Everyone knows there’s more to college than what happens in the classroom. In fact, many experiences outside of class not only add variety to college life but also bring long-term value. That can certainly be the case with cooperative education (co-op) programs. Co-op gives students the chance to gain significant real-life work experience while still in school. “Cooperative education is a transformational, high-impact learning experience in which students are invited to explore their passions and sense of purpose in the world,” says Luisa Bieri, Associate Professor of Cooperative Education at Antioch College in Yellow Springs, Ohio. “It allows undergraduates to make direct linkages between their studies and professional pathways beyond college.” If you’re interested in pursuing one of these unique opportunities in college, here’s what you should know about cooperative education.
More than an internship
A co-op experience should not be confused with an internship, which tends to be completed during summer or on a part-time basis and for which students may or may not get paid. Instead, a co-op position tends to involve a full-time commitment. Instead of balancing college classes with work responsibilities, students typically work every day for a period of weeks or months through an arrangement made between an employer and their school before returning to their normal academic schedule. In the process, they’re paid like any other employee.
Co-op by major
The fields covered by cooperative education vary, with STEM majors among the most common. At New York Institute of Technology, co-op is available to undergrads in Computer Science, Information Technology, Electrical Engineering, Computer Engineering, Mechanical Engineering, and Construction Engineering. "The co-op option allows you to have real job experience in your college major," says Peter Goldsmith, who manages NYIT's co-op track. "This approach allows you to find out more about your field of study and see how your classroom courses fit into a work environment. You can also see if the company where you complete your co-op is one you would want to work for upon graduating, and the company sees if you’re fit for them as well.”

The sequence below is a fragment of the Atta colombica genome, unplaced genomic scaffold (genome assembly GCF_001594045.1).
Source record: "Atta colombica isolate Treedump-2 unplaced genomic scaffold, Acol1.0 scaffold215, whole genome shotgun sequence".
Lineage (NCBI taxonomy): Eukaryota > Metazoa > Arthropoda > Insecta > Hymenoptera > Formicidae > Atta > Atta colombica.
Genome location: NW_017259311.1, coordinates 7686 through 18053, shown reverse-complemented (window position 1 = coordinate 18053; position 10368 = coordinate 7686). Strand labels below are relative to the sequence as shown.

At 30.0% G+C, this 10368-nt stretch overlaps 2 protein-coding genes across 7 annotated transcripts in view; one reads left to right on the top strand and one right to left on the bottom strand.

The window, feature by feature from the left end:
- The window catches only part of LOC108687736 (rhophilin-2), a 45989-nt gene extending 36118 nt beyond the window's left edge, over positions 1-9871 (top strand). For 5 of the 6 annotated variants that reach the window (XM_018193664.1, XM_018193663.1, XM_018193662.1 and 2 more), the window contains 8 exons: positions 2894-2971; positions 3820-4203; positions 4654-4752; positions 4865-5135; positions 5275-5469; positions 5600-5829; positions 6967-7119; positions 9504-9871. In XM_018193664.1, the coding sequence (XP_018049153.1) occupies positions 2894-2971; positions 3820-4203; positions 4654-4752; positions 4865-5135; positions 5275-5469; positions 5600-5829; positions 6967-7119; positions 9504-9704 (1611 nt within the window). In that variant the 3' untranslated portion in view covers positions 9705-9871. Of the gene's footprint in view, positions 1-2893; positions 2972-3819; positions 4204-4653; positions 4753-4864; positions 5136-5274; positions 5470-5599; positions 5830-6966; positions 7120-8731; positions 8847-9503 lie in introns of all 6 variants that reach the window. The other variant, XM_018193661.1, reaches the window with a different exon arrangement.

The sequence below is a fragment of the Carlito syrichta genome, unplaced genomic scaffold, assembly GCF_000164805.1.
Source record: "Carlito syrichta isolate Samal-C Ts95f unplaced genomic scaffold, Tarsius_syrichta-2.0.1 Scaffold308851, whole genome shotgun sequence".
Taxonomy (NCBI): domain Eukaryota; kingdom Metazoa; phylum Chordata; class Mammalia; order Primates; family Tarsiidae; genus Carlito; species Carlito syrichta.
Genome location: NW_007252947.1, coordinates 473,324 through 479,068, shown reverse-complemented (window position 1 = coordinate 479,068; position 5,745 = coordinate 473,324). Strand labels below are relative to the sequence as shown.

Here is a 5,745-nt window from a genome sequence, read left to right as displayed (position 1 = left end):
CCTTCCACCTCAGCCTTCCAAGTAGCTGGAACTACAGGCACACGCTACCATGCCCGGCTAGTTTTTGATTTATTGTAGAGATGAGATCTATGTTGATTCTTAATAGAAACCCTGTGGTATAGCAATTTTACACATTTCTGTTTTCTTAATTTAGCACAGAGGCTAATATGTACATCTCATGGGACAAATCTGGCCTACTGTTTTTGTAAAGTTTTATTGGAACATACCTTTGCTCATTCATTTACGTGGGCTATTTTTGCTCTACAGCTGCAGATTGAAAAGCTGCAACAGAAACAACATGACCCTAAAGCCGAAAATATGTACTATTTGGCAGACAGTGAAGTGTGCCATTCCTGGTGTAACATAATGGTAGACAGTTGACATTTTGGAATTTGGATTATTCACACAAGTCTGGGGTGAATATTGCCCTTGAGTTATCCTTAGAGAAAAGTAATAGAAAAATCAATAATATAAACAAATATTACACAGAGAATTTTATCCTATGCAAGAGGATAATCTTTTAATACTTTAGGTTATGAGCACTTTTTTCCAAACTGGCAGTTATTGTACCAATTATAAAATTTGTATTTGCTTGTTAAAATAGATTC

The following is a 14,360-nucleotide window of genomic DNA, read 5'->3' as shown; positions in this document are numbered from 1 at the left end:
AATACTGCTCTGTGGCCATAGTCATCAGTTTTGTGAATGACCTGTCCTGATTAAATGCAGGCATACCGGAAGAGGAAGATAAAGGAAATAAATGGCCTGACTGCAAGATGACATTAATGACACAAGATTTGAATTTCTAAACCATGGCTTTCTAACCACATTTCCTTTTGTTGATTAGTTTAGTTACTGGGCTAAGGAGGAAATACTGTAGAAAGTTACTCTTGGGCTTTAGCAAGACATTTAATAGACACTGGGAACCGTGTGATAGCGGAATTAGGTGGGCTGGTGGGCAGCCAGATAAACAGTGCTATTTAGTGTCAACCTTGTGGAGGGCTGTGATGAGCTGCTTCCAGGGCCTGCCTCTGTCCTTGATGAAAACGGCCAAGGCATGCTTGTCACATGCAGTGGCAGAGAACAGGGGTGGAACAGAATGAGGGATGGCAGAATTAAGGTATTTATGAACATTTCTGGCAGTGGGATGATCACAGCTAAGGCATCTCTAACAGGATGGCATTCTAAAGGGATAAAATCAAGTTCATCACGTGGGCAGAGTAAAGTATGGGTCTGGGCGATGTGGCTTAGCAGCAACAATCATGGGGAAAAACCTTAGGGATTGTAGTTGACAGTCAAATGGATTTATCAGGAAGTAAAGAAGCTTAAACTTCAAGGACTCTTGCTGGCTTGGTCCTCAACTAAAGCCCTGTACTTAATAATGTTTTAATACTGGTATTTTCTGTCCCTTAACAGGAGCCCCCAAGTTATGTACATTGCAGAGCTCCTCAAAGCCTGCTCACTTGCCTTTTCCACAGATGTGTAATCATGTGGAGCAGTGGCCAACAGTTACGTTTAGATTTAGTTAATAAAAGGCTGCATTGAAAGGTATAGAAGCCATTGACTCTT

Career benefits of co-op
This kind of exposure can also be helpful in building a career track record to catch the attention of other prospective employers. “There’s no substitute for real-world experience,” says Philip Coniglio, founding Director of the co-op program at Hofstra University’s School of Engineering & Applied Science. “Today more than ever before, companies are looking for students who have put in the time and effort to get work experience before they graduate.” He’s found that students almost always find the experience valuable, including those who end up in a different type of career later. “Better to spend six months recognizing what you don’t want and adjust before graduation than to figure it out when you’re already in the workforce,” Coniglio notes. “There’s also a better opportunity to develop long-term mentorships with experienced coworkers and showcase your skills for future employment.”
While gaining work experience may be the primary benefit of co-op programs, the chance to earn money is also a plus. While pay rates vary, they often exceed those of typical part-time jobs. At NYIT, for example, co-op students earn between $20–$25 an hour. As a bonus, the experience gained can mean that following graduation, students with co-op experience qualify for higher salaries than grads without similar work experience.
Real college co-op experiences